Whether your hair is thinning, breaking, shedding, splitting, or full-on falling out, all of the above are traumatic experiences that no one ever wants to deal with. (As a self-proclaimed platinum “blondarexic” with perpetually damaged strands, I’ve dealt with devastating hair loss ever since I first started bleaching.) While there are countless reasons why you might be experiencing hair loss, there are a few causes that can be attributed to the unfortunately common occurrence. Below, we list several reasons your hair is constantly breaking or why you might be losing your hair, and what you can do to reverse the issue (and get back to having many more good hair days!).
Why Your Hair Might Be Constantly Breaking
1. Your Hair is Too Dry.
It’s no secret that brittle strands are prone to breakage, so start hydrating your hair every chance you get. The TRESemmé Botanique Nourish & Replenish Leave-In Hydrating Mist is a lightweight spray that’s perfect for daily use, while Suave Pro Nourish & Strengthen Leave-in Conditioner is an ideal overnight treatment a few nights a week.
Then when it comes to your shower session, cleansing and conditioning with a hydrating duo (we recommend TRESemmé Moisture Rich Shampoo and Conditioner) are also necessary. The vitamin E formulation of this set help to lock in moisture for the days in between your washes.
Pro tip: Make sure you’re deep conditioning at least once a week for maximum hydration. (We’re partial to Nexxus Humectress Moisture Restoring Masque because it’s protein-rich and truly nourishing.)
2. You Put Too Much Pressure on Your Hairline and Strands
Low buns, tight ponytails and taut top knots are super cute, but if you tend to wear these styles regularly—and in the exact same position on your head—the elastic you’re using to secure the style is likely triggering the tension that is causing your strands to snap.
To alleviate tension-related breakage, switch up your go-to hairstyle (here’s loads of inspiration for new ideas) and stop pulling your hair up so often. However, whenever you do, secure your strands with U-pins in lieu of rubber bands.
3. You’re OD’ing on the Heat Styling Tools
Sure, your blowout looks incredibly chic, and your Dominican hot roller set gets tons of compliments, but if you’re touching those styles up on a daily basis with flat irons, blow dryers, root stylers, and curling wands, you’re overexposing your strands to extreme heat. That, in turn, contributes to the damage that can take a significant amount of time to fully reverse.
The quickest fix? Lower the temperature when you’re using hot tools or lay off them altogether for a while. Sport a chic protective style, or wear a sew-in weave for six weeks, or even invest in human hair lace front wig. (Just make sure you continue to take care of your natural hair underneath in the interim.)
4. You’re a Rough Sleeper
Tossing and turning all night long can be indicative of a myriad of issues, but what it does to your hair specifically is incredibly problematic—especially if you’re sleeping on regular cotton pillowcases with a relatively low thread count. That constant friction can irritate your strands and cause them to snap, so save yourself the stress and invest in a few sets of silk pillowcases, and satin sleep caps. (That way your hair has something ultra-soft to rub against.)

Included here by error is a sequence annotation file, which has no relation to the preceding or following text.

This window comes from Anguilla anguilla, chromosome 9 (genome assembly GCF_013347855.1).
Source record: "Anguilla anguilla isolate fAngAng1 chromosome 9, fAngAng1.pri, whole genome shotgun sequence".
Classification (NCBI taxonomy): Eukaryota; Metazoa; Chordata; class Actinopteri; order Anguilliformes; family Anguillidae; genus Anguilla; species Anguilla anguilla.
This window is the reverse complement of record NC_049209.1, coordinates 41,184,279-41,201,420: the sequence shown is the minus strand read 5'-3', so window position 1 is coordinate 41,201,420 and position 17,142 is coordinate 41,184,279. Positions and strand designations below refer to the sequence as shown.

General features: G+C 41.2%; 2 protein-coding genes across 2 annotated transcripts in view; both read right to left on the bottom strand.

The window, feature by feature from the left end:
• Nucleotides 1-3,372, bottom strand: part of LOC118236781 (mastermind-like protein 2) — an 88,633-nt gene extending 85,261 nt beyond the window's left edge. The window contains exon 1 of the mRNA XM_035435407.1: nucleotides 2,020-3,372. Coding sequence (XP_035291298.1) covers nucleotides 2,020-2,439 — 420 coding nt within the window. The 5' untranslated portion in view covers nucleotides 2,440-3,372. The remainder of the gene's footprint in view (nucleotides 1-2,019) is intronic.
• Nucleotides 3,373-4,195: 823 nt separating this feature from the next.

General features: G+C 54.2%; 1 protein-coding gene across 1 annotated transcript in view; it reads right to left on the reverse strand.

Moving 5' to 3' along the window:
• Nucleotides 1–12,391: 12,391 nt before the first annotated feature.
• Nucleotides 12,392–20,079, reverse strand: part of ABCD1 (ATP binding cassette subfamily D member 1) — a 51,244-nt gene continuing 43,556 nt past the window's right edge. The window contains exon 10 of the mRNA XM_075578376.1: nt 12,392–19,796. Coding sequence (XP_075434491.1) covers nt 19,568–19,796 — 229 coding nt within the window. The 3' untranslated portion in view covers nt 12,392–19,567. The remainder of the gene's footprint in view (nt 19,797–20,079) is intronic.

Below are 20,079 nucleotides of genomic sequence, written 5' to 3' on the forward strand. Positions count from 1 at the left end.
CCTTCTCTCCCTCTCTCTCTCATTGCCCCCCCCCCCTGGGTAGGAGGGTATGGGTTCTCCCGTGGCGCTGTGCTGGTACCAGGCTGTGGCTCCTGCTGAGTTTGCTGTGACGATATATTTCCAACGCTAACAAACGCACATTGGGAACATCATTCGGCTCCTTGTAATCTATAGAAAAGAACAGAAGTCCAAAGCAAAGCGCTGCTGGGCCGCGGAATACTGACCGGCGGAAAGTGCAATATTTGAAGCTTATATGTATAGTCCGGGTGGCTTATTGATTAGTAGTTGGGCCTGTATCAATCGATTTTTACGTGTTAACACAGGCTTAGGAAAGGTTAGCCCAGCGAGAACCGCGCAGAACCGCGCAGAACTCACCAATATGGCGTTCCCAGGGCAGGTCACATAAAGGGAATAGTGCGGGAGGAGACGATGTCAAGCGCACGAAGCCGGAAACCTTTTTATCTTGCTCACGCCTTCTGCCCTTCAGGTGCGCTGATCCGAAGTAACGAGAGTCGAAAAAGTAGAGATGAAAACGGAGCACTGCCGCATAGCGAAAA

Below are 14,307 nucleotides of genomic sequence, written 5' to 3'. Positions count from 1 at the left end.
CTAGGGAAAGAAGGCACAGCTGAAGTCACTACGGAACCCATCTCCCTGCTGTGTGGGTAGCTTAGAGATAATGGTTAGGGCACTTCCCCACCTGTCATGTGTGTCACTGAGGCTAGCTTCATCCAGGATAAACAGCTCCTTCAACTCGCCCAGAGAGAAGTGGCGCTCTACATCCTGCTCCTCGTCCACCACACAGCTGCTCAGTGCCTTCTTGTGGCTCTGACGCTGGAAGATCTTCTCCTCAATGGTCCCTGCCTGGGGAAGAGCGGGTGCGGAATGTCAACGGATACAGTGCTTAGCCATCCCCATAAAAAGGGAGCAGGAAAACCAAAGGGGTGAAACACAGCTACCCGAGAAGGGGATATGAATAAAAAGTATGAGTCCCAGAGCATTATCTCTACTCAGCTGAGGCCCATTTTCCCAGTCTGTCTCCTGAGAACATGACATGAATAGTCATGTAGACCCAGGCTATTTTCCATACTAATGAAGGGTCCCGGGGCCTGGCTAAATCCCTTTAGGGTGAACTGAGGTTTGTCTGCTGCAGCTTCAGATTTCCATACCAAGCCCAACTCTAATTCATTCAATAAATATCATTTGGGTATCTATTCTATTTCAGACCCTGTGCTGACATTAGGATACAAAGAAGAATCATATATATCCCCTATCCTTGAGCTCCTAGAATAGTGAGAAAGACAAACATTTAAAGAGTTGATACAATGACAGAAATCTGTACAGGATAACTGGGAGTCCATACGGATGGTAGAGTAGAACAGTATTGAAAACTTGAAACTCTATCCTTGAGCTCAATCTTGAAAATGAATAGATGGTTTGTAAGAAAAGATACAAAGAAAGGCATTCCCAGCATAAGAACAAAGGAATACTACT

5. You’re Tugging Too Hard
Textured curly hair types are prone to tangling, and if you aren’t careful with how you’re working through any knots, you could potentially tear your strands, ultimately causing split ends.
First things first: If your natural hair texture isn’t bone straight, never try to detangle dry hair. Dampen your strands with a detangling spray (try Suave Cream Detangler Spray) before gently combing from roots to ends to loosen up any lingering entanglements.
6. You’re Neglecting Your Scalp
While you’re busy worrying about your actual strands, you might be accidentally neglecting the most important related part of your anatomy: your scalp.
It’s an incredibly vascular area of the body, and your hair relies on blood flow to carry all of the necessary nutrients to your hair follicles (which are then dispensed down the hair shaft). If you aren’t regularly engaging your scalp, blood flow could become stagnant.
A quick fix: A few nights a week, take ten minutes to gently massage and stimulate your scalp, ultimately encouraging hair growth.
7. You Have an Underlying Medical Condition
PCOS, iron deficiencies, thyroid issues, hormonal imbalances, malnutrition, autoimmune disorders… The list of potential culprits goes on and on, and unfortunately, all of these illnesses often have a single symptom in common: some version of alopecia.
If you’ve tried all of our tips above and you’re still struggling to get the health of your strands back on track, it’s time to make a visit to a trichologist (a.k.a. a scalp expert) and/or a dermatologist to see what’s going on with you internally, and what can be done to try and fix it.